Consider the attempts at language crossovers between narco-fictions from networks under the NBC-Comcast umbrella. The conglomerate’s English-language networks have long sought to adapt the content of their Spanish-language peer. The first successful instance in this regard was USA Network’s Queen of the South. The appearance of Telemundo star Rafael Amaya as his character Aurelio Casillas in this show speaks to already established industrial practices of series cross-promotion. Other promotional efforts for Queen of the South have consisted of Telemundo talent attending press events for the series. In the video above, celebrities at the second season premiere of the USA show include Angelica Maria and her daughter Angelica Vale, established luminaries of the Spanish-language telenovela world, advocating for Queen of the South as an important milestone that demonstrates that “[Latinos] know how to do things well.” Yet, the move towards incorporating Telemundo talent into the USA Network series also begets narrative inconsistencies. Rafael Amaya’s appearance as Aurelio Casillas in Señora Acero, El Chema, and Queen of the South places all of these in the same universe as El Señor de los Cielos. Yet, Michel Duval, who plays a main character in the Señora Acero series, appears in the second season of Queen of the South in an entirely new, unrelated role. Having one actor play multiple roles across one fiction is not uncommon, but nothing suggests that there is some greater meaning to this casting decision other than assuming audiences would not notice — or care — about the lack of continuity. In this case, narrative inconsistencies accommodate the corporate impetus to feature Telemundo’s talent in the English-language network.
The loopholes and twists resulting from the industrial dynamics attempting to tie these fictions together thus end up signifying more than the narrative their fictional worlds purport. An unintended consequence is a sort of “cognitive mapping” where corporate world-building initiatives also tell stories about the geopolitical world. If cultural forms today can be seen as “attempt[s] to think the world system as such,” then this media-enabled form of conceptualization acquires another dimension within transmedia strategies that connect to real-life occurrences.  For instance, a promotional virtual reality clip for El Chema released on December 2015 featured a prison escape through a tunnel, mirroring the escape of infamous drug cartel leader Joaquin “El Chapo” Guzmán the previous year. The gradual assembly of what could be tentatively called a “narco-televisual universe” reflects the always already habitual embeddedness of fictional world building within non-fictional realms, albeit in fragmented yet materially significant ways. Yet, while the superhero universes promoted by Marvel remain invested in a Jamesonian “world system,” where narrative, character, and world consistencies speak to a single totality, the Telemundo narconovelas reveal the contingencies of world-building as excess resulting from the clash between non-fictional demands and fictional trappings. Throughout these narratives, differences and inconsistencies emerge because of fragmented, haphazard attempts at capture by capitalist profit-making. Ultimately, the narco-televisual universe has the potential to serve as a habit-making enterprise that fosters a sense of living under late capitalism.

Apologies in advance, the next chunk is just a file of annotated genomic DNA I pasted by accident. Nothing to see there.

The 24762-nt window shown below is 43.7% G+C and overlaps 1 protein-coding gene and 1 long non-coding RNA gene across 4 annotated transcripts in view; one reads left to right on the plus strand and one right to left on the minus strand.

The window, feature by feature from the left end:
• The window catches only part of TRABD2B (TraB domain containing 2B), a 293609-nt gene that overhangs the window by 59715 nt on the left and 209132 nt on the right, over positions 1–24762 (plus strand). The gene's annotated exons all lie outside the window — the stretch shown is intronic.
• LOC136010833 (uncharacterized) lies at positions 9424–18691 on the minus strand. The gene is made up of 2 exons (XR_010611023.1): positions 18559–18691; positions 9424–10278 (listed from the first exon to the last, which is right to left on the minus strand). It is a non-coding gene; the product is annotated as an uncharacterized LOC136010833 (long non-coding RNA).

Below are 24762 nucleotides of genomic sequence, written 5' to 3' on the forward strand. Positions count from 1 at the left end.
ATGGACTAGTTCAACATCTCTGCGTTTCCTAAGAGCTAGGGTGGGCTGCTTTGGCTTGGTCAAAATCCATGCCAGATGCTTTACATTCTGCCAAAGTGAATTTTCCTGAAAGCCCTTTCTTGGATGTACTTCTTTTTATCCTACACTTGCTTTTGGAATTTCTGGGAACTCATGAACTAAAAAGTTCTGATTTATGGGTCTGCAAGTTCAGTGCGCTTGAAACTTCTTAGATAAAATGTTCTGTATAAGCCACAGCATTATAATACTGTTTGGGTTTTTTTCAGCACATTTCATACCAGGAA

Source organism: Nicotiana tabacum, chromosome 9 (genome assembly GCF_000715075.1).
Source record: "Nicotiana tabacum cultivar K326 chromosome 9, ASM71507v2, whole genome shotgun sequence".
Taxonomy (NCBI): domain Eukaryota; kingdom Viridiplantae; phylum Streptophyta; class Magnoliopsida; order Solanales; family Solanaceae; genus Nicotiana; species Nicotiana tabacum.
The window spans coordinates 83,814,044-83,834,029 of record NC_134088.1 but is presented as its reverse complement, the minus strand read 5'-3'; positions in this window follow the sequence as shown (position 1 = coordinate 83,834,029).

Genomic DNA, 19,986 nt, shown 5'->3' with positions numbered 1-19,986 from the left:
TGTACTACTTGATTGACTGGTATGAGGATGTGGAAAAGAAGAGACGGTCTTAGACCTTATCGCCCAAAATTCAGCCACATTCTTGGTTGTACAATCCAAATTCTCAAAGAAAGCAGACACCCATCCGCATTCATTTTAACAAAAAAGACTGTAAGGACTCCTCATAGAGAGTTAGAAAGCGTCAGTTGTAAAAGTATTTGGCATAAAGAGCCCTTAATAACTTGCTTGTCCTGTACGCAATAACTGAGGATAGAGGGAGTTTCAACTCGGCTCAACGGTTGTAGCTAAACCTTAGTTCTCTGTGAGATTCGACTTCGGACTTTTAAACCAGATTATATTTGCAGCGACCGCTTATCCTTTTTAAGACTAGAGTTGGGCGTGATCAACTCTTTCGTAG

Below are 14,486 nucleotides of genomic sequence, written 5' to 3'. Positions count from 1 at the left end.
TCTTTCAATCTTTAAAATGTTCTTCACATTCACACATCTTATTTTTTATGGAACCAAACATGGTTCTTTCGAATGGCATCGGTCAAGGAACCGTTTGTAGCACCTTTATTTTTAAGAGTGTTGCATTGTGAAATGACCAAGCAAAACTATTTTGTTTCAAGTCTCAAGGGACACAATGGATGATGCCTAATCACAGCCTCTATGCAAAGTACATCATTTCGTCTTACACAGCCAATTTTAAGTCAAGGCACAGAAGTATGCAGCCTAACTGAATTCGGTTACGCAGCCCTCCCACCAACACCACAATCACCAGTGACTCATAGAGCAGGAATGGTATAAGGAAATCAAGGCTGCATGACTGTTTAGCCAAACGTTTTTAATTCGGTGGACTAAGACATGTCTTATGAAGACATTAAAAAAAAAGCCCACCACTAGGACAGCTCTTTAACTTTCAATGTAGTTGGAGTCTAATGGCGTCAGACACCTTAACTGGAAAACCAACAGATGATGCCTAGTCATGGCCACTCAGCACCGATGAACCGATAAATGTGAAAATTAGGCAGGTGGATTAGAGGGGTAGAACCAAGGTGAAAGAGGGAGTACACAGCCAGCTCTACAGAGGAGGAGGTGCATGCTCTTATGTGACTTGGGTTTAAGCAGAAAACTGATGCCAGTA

1. Rafael Amaya as Aurelio Casillas, Telemundo Promotional Still (author’s screen grab)
2. Aurelio Casillas in Queen of the South, USA Network Promotional Still (author’s screen grab)
3. Michel Duval as Salvador in Señora Acero, Telemundo Promotional Still (author’s screen grab)
4. Michel Duval as Kique in Queen of the South, USA Network Promotional Still (author’s screen grab)
Please feel free to comment.NOTES
- Throughout this article I refer to “corporate world-building” because it revolves around content and media forms dictated by constraints imposed by media corporations, even when participatory practices like fan productions respond to such constraints. The “corporate” qualification is meant to mark a distinction with (mostly art-focused) projects of world-making where liberatory potential emerges from the impetus to think form and content anew. [↩]
- For the former see Neal Curtis, “Superheroes and the Contradiction of Sovereignty,” Journal of Graphic Novels and Comics 4.2 (2013): 209-222. For the latter see Mark Cameron Edberg, Narcocorridos and the Construction of a Cultural Persona on the US-Mexico Border. Austin: University of Texas Press, 2004. [↩]
- Ezra Claverie, “The Hollywood Superhero as Brand Manager: An Allegory of Intellectual Property,” Jump Cut 57 (Fall 2016), https://www.ejumpcut.org/currentissue/-ClaverieSuperheroIP/index.html [↩]
- See Fredric Jameson, The Geopolitical Aesthetic: Cinema and Space in the World System. Bloomington: Indiana University Press, 1992. [↩]